Here’s a second view of that pond:

Not long afterwards I stopped at another pond a little further east:

In the shallows of that second pond grew a plant that, because of reflections, seemed to be floating in clouds:

© 2019 Steven Schwartzman

Written by Steve Schwartzman

August 15, 2019 at 4:47 AM

Rock squirrels

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In June and July we became aware of not one, not two, not three, but four rock squirrels (Otospermophilus variegatus) frequenting our back yard. The place they most like to sit is on the railing of our deck, as shown here in a picture from July 11th.

© 2019 Steven Schwartzman

Written by Steve Schwartzman

August 14, 2019 at 4:45 AM

Engelmann daisy in two stages

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The Engelmann daisy, Engelmannia peristenia, could as well be called a ribbon daisy, given the strong propensity of its ray flowers to curl under like ribbons. Notice also the way the little crown of ray flowers typically looks pinched as a bud opens. The curling and pinching took place on the flower mound in Flower Mound on June 9th.

© 2019 Steven Schwartzman

Written by Steve Schwartzman

August 12, 2019 at 4:44 AM

Effects of rain

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On June 24th, after we’d had rain, I went down to Great Hills Park. Here are some effects of that rain.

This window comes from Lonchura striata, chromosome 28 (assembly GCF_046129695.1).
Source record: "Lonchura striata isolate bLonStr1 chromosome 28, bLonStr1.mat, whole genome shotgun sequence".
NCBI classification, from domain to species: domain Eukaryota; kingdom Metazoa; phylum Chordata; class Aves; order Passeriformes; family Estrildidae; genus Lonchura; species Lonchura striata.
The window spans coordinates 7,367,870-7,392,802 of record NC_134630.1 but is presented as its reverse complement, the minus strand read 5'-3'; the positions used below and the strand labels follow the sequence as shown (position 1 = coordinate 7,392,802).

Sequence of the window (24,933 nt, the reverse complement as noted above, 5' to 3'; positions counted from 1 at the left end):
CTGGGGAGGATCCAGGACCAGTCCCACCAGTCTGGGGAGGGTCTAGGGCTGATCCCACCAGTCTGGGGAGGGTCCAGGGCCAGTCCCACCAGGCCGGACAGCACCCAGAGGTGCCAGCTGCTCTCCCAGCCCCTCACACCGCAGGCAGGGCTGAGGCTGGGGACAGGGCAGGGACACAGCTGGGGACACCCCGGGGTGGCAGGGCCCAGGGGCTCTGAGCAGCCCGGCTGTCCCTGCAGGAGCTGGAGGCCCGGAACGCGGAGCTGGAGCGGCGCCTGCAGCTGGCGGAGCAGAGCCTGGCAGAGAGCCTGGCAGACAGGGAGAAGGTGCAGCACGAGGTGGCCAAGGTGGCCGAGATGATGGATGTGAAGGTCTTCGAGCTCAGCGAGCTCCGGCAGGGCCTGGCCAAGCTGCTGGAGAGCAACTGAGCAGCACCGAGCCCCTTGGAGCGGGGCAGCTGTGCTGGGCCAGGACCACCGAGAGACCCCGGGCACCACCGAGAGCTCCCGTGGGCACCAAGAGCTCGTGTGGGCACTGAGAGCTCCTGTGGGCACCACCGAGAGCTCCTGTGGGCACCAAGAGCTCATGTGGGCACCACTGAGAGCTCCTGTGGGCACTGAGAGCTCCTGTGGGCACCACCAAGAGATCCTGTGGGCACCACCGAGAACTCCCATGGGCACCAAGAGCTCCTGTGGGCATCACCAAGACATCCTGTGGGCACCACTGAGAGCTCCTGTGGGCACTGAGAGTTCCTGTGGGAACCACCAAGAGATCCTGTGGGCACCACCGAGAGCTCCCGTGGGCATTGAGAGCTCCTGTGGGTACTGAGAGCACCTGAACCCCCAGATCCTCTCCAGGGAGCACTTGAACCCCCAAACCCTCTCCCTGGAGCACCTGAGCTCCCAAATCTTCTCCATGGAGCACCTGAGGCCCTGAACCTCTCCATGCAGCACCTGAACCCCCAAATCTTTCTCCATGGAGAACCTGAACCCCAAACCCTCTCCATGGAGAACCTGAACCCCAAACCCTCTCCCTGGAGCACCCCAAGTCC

Texas lantana flowers, Lantana urticoides

Wet rattan vine, Berchemia scandens

Petal of a white prickly poppy, Argemone albiflora, on horsemint, Monarda citriodora

© 2019 Steven Schwartzman

Written by Steve Schwartzman

August 10, 2019 at 4:44 AM

A new waterfall

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Way back on April 20th I found a waterfall in the Upper Bull Creek Greenbelt that was new to me. I took pictures in rather harsh light and also went back the next day to take more photographs in slightly softer light. Somehow I never showed any of those pictures here, so partly to make up for that and partly as a scene-setter, I’ve begun this post with a ferns-on-boulder view of the falls from back then.

On June 28th I returned to the waterfall, where I experimented with fast shutter speeds (above, 1/1600 of a second, shades of Hokusai’s “Great Wave”) and slow shutter speeds (below, 1/25 of a second). Each approach has advantages and drawbacks.

© 2019 Steven Schwartzman

Written by Steve Schwartzman

August 7, 2019 at 4:48 AM

Like a lion

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This rock formation reminds me of an animal’s head, most often a lion’s.
I photographed it along a tributary of Bull Creek in Great Hills Park on June 24th.
Hail, hail, not Freedonia but pareidolia.

© 2019 Steven Schwartzman

Written by Steve Schwartzman

August 4, 2019 at 4:45 AM

Pink before yellow

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Growing out of the caliche along Capital of Texas Highway on June 18th was this square-bud primrose (Oenothera berlandieri). The complementary color beyond it came from mountain pinks (Zeltnera beyrichii). And now that I’ve mentioned those, I guess I owe you a picture of them in their own right.

© 2019 Steven Schwartzman

Written by Steve Schwartzman

August 1, 2019 at 4:43 AM